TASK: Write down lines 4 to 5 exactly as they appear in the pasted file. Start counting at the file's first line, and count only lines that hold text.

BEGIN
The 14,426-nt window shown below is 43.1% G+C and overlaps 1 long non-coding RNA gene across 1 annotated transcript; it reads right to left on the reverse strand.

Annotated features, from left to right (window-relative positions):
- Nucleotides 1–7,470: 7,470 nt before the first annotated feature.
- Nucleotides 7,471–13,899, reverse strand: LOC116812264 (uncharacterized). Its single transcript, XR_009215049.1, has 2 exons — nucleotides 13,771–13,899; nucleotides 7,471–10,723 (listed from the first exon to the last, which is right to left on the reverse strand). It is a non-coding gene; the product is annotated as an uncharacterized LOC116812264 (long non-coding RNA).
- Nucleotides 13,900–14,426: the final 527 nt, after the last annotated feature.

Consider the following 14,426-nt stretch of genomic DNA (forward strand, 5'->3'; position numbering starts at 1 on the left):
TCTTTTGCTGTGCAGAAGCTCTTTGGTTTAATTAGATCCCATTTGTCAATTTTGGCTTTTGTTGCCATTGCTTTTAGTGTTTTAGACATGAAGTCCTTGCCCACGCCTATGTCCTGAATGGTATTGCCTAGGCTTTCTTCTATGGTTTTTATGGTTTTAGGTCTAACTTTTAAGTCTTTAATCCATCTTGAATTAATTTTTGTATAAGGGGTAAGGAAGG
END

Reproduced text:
- Nucleotides 7,471–13,899, reverse strand: LOC116812264 (uncharacterized). Its single transcript, XR_009215049.1, has 2 exons — nucleotides 13,771–13,899; nucleotides 7,471–10,723 (listed from the first exon to the last, which is right to left on the reverse strand). It is a non-coding gene; the product is annotated as an uncharacterized LOC116812264 (long non-coding RNA).
- Nucleotides 13,900–14,426: the final 527 nt, after the last annotated feature.